The Planning & Zoning Meeting for both March and April will take place on Wednesday, April 15 at 6:00 p.m., as the March meeting was postponed. Public comments can be made by calling Building & Zoning at (217)-789-2171 during the meeting. Staff members will contact you with instructions on how to join the meeting over the phone.
The City of Springfield’s Committee of Whole meeting is Tuesday, April 14. Residents can send concerns or questions on any issue through a written submission to the City Clerk’s office here. The meeting agenda can be found here.
Residents can view these meetings as they broadcast live on Channel 18 or by streaming them through the city’s website here.
April 10, 4:30 p.m.
Sangamon County Reports No New Cases
According to a daily joint press release, the Sangamon County Department of Public Health and four local health systems said no new COVID-19 cases were reported Friday. The total for the county remains at 41, while two people have died. Sangamon County has tested more than 800 people.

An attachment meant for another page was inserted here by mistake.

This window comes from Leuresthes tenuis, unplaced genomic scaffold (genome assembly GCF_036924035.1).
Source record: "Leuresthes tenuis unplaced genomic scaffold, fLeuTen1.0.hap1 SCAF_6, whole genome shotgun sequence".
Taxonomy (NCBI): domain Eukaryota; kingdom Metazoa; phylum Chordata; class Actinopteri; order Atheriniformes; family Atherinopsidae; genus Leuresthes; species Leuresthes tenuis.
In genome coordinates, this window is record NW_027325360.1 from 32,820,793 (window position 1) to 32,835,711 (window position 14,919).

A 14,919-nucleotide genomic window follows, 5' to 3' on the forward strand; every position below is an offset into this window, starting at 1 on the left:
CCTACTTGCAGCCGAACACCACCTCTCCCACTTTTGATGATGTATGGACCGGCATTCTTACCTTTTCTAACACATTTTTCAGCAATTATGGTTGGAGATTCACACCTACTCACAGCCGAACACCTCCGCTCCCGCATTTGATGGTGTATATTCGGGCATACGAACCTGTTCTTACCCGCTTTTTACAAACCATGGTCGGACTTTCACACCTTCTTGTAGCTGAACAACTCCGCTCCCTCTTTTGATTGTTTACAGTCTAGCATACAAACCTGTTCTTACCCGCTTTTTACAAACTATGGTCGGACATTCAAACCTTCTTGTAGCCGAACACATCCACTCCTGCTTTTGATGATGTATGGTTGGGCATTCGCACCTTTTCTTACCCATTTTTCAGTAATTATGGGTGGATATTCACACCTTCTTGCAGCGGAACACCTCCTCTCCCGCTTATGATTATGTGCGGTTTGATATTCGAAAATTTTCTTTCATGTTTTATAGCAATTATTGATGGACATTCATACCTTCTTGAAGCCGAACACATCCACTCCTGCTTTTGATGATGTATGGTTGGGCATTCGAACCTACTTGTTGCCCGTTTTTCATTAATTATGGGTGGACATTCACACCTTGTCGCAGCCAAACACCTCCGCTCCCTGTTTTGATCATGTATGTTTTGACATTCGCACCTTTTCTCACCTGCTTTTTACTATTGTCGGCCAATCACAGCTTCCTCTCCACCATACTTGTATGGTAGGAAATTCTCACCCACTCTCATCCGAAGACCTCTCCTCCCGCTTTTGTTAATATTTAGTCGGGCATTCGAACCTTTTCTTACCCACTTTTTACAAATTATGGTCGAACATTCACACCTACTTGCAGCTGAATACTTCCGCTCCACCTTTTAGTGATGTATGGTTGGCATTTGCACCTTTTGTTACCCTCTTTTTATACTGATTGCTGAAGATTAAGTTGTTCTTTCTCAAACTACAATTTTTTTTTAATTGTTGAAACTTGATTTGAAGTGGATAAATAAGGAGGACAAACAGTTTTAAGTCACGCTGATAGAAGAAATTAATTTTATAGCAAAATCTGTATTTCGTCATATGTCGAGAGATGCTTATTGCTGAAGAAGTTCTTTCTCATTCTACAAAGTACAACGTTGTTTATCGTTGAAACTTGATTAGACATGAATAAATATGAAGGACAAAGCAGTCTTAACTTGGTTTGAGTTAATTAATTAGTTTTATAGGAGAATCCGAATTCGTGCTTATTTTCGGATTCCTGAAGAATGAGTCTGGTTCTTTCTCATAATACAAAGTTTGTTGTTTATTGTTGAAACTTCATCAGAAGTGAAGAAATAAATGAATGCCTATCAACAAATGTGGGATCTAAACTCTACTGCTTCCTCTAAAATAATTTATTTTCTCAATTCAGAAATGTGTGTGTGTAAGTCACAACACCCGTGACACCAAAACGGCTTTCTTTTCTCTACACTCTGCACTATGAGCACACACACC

Via a statement: "Memorial Medical Center is reporting five confirmed positive cases currently hospitalized, including two Sangamon County residents, and six inpatients currently under investigation.
HSHS St. John’s Hospital is reporting three confirmed positive cases currently hospitalized, none of which are Sangamon County residents, and three inpatients currently under investigation."
April 10, 4:05 p.m.
Vibra Hospital May Not Be Operational For Another Month
Governor J.B. Pritzker previously announced a shuttered Springfield hospital will be used to expand capacity during the COVID-19 pandemic. But it could be another month before the former Vibra Hospital is able to accept patients.